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View Full Version : [ubuntu] I think I bricked my ubuntu server installation!



bobis
September 15th, 2017, 11:05 AM
Hi,

I had made an rsync backup of /var/* , /root/* and /etc/* folders to my external hard disk few weeks ago and now that I want to turn on my ubuntu server again, I executed a restore command. My external disk is mounted @ /home/bob7/diskos_d/EXHDD/

The restore command was this:


rsync --delete --update -aP /home/bob7/diskos_d/EXHDD/pc-server-backup/etc/ /etc/ &&
rsync --delete --update -aP /home/bob7/diskos_d/EXHDD/pc-server-backup/root/ /root/ &&
rsync --delete --update -aP /home/bob7/diskos_d/EXHDD/pc-server-backup/var/ /var/

But after the end of this command , I cannot login to putty/ssh , I see the (Network error: Software caused connection abort) error message.

Also, I cannot login physically because the monitor says:


Ubuntu 16.04.3 LTS SERVER-PC tty1

SERVER-PC login: root

Login incorrect
SERVER-PC login: _

...as if the root account or everything I tried to login is bricked!

How to fix this? only with clean installation or a hotfix is available?

Why the restoring of /etc/* and /var/* folder caused the "brick"? How to do the restoration properly without hurting the OS next time?

My files (the server backups) , fortunately , are safe to my exernal disk right now.

Thank you!

TheFu
September 15th, 2017, 01:53 PM
a) there is no root login for Ubuntu systems. Login as your normal userid, then use sudo. https://help.ubuntu.com/community/RootSudo explains.

b) If the external disk wasn't formatted with a Unix/Linux file system, all that data was lost. You need to get the permissions back, somehow. I would just reinstall. There isn't any script.

c) If you backup without using sudo, ownership, group and permissions for files you don't own are lost. rsync is an amazing tool, but it is NOT a great backup tool. Use a backup tool for that - one that retains permissions, ownership, groups, ACLs, as those change over time and supports versioned backups. rsync can fail when there is file corruption too - having a backup f a corrupted file, isn't really very useful. But if you have 120 days of backups and the corruption happened 35 days ago, you are good. Just restore the file from 36 days ago. I prefer rdiff-backup, which is a mix of rdiff and rsync. The last backup is just like an rsync mirror, but with the permissions and other things stored in metadata files also captured. There are other tools, like duplicity, worth your consideration too.

How to restore? Always boot from alternate media and restore that way.

I'm not so sure that your external disk is safe. If it has NTFS or FAT32, it isn't.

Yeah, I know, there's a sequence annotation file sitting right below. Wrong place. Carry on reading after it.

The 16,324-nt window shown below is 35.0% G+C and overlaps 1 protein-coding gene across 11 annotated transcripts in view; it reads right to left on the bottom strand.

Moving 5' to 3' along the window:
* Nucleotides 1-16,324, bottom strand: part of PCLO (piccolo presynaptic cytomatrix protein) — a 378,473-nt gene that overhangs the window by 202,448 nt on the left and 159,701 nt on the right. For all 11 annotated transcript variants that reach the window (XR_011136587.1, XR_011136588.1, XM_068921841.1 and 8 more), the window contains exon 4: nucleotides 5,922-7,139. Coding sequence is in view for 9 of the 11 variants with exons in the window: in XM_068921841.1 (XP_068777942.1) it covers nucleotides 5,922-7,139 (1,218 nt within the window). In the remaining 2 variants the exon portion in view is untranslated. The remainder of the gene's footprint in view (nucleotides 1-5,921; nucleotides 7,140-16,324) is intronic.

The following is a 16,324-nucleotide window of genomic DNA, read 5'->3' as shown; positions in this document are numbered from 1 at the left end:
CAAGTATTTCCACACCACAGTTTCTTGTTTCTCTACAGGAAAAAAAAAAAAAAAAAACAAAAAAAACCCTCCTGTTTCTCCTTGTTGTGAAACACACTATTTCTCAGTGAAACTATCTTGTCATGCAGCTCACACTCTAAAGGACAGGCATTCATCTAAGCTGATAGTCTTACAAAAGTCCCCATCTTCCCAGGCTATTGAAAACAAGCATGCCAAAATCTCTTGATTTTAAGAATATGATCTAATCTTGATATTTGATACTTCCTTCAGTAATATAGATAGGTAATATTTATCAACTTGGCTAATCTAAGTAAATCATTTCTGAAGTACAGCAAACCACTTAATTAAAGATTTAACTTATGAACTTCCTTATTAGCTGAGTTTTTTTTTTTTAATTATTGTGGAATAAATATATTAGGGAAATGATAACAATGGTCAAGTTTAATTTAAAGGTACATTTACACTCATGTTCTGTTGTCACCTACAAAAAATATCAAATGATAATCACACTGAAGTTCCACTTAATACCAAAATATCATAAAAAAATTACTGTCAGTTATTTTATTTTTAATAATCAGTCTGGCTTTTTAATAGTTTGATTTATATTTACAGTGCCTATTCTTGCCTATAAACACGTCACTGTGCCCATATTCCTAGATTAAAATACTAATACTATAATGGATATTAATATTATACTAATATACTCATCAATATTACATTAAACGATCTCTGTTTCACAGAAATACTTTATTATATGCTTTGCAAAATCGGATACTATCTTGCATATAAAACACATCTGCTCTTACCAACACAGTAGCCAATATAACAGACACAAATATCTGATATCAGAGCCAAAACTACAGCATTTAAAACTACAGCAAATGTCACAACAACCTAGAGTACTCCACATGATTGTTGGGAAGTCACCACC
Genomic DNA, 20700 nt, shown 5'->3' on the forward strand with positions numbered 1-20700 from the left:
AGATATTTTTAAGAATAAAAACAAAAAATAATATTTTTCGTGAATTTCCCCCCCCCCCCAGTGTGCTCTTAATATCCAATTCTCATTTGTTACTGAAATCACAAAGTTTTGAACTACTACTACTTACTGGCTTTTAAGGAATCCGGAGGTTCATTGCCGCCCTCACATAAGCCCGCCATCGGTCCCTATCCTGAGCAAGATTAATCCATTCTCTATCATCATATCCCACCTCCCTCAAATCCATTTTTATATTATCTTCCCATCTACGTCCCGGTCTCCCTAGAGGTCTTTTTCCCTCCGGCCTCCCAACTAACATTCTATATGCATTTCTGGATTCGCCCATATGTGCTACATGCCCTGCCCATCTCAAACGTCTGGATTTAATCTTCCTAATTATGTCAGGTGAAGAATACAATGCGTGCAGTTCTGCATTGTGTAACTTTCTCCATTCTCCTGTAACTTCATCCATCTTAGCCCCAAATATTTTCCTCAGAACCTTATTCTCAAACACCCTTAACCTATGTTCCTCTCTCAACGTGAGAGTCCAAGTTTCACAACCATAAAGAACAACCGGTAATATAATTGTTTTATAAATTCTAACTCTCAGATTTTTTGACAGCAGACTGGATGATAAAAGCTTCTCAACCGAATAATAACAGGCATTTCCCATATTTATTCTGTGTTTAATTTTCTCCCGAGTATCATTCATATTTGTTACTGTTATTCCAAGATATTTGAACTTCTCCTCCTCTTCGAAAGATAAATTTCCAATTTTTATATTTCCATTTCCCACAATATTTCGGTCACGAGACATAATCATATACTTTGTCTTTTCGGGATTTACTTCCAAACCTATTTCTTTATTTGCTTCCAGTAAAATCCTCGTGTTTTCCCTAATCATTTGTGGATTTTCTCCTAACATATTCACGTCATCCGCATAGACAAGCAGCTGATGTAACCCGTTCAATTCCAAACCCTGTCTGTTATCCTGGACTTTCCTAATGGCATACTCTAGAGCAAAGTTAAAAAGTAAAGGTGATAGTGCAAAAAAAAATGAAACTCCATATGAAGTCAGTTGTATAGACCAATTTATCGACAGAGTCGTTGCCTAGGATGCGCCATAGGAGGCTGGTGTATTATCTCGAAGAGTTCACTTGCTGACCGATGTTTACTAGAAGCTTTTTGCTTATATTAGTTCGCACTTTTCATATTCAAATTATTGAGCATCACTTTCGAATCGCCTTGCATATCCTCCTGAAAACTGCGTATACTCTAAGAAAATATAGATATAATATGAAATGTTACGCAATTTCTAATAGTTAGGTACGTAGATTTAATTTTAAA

bobis
September 15th, 2017, 02:03 PM
Well, I tried logging in physically via a user in terminal and succeeded logging as root via "su"


I tried booting from a spare USB flash drive, the live kali linux and found out from Gparted that /dev/sda1 is formatted as EXT4 , no NTFS.

The system disk is a WD1003FZEX CAVIAR BLACK 1TB 3.5'' , formatted as EXT4.

The external disk is a new one , bought 1 month ago, WD10JPVX BLUE 1TB 2.5'' , formatted as NTFS and connection is via USB with a help of a case.

I also issued a "chmod o-w /root/Desktop/etc/sudoers" because I have mounted sda1 (the system ubuntu device disk) @ /root/Desktop of kali and maybe the sudo is fixed from the following error of

sudo: /etc/sudoers is world writable
sudo: no valid sudoers sources found, quitting
sudo: unable to initialize policy plugin

But still cannot access ssh or samba , even though the server has access to the internet (ping commands responds to any internet IP) I think it is corrupted for good and I will go for OS reinstall, unless I find a way of fixing the /var/* and /etc/* folders somehow.

TheFu
September 15th, 2017, 02:26 PM
Installed Linux doesn't use NTFS. It cannot. One of the many supported Linux file systems is mandatory.
The external disk being NTFS lost all the permissions for all the files, and you overwrote them. Time to reinstall.

Please don't use kali as a daily use distro. It has 1 purpose - penetration testing. Using it for any other purpose is asking for lots of trouble and to be hacked.

In Unix-like systems, backups aren't just about the data. The permissions, owner, group and ACLs are absolutely critical. Without those, you don't have a backup. You have some data that can be referenced, maybe.

A little knowledge is dangerous.